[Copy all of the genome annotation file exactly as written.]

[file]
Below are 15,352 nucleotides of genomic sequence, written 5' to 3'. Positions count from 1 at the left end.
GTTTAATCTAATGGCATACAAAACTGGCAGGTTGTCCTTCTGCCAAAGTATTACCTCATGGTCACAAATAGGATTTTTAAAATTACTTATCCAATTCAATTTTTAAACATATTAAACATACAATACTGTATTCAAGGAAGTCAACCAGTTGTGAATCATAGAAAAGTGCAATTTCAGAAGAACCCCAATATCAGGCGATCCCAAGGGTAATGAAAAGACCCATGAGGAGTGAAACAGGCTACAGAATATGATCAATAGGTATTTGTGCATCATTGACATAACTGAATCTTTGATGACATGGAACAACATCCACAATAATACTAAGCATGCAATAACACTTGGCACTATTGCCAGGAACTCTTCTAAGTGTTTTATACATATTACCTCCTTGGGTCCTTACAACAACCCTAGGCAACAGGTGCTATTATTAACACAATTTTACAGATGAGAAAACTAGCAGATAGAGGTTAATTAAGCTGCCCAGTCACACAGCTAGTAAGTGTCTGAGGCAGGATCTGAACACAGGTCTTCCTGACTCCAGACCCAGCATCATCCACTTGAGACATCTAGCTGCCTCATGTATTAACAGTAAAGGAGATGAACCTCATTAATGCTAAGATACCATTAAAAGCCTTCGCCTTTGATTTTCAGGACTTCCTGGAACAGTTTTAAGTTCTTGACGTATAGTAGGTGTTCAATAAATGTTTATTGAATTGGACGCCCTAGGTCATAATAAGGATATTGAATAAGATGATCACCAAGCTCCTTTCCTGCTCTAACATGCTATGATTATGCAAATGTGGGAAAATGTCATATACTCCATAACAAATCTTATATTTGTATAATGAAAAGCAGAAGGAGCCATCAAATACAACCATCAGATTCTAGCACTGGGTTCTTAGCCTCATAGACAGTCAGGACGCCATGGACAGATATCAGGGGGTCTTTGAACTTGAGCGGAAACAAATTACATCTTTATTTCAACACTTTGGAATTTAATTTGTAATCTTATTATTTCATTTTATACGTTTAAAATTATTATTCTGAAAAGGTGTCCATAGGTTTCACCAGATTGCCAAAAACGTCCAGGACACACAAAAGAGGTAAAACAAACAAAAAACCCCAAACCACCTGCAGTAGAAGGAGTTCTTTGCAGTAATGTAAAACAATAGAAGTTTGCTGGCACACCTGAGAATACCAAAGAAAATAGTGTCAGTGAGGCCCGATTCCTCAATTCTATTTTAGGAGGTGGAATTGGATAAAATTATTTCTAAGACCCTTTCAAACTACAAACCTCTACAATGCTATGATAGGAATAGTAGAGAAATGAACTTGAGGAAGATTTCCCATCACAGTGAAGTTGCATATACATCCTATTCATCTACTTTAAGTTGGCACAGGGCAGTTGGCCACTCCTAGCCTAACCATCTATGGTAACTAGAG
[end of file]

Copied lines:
Below are 15,352 nucleotides of genomic sequence, written 5' to 3'. Positions count from 1 at the left end.
GTTTAATCTAATGGCATACAAAACTGGCAGGTTGTCCTTCTGCCAAAGTATTACCTCATGGTCACAAATAGGATTTTTAAAATTACTTATCCAATTCAATTTTTAAACATATTAAACATACAATACTGTATTCAAGGAAGTCAACCAGTTGTGAATCATAGAAAAGTGCAATTTCAGAAGAACCCCAATATCAGGCGATCCCAAGGGTAATGAAAAGACCCATGAGGAGTGAAACAGGCTACAGAATATGATCAATAGGTATTTGTGCATCATTGACATAACTGAATCTTTGATGACATGGAACAACATCCACAATAATACTAAGCATGCAATAACACTTGGCACTATTGCCAGGAACTCTTCTAAGTGTTTTATACATATTACCTCCTTGGGTCCTTACAACAACCCTAGGCAACAGGTGCTATTATTAACACAATTTTACAGATGAGAAAACTAGCAGATAGAGGTTAATTAAGCTGCCCAGTCACACAGCTAGTAAGTGTCTGAGGCAGGATCTGAACACAGGTCTTCCTGACTCCAGACCCAGCATCATCCACTTGAGACATCTAGCTGCCTCATGTATTAACAGTAAAGGAGATGAACCTCATTAATGCTAAGATACCATTAAAAGCCTTCGCCTTTGATTTTCAGGACTTCCTGGAACAGTTTTAAGTTCTTGACGTATAGTAGGTGTTCAATAAATGTTTATTGAATTGGACGCCCTAGGTCATAATAAGGATATTGAATAAGATGATCACCAAGCTCCTTTCCTGCTCTAACATGCTATGATTATGCAAATGTGGGAAAATGTCATATACTCCATAACAAATCTTATATTTGTATAATGAAAAGCAGAAGGAGCCATCAAATACAACCATCAGATTCTAGCACTGGGTTCTTAGCCTCATAGACAGTCAGGACGCCATGGACAGATATCAGGGGGTCTTTGAACTTGAGCGGAAACAAATTACATCTTTATTTCAACACTTTGGAATTTAATTTGTAATCTTATTATTTCATTTTATACGTTTAAAATTATTATTCTGAAAAGGTGTCCATAGGTTTCACCAGATTGCCAAAAACGTCCAGGACACACAAAAGAGGTAAAACAAACAAAAAACCCCAAACCACCTGCAGTAGAAGGAGTTCTTTGCAGTAATGTAAAACAATAGAAGTTTGCTGGCACACCTGAGAATACCAAAGAAAATAGTGTCAGTGAGGCCCGATTCCTCAATTCTATTTTAGGAGGTGGAATTGGATAAAATTATTTCTAAGACCCTTTCAAACTACAAACCTCTACAATGCTATGATAGGAATAGTAGAGAAATGAACTTGAGGAAGATTTCCCATCACAGTGAAGTTGCATATACATCCTATTCATCTACTTTAAGTTGGCACAGGGCAGTTGGCCACTCCTAGCCTAACCATCTATGGTAACTAGAG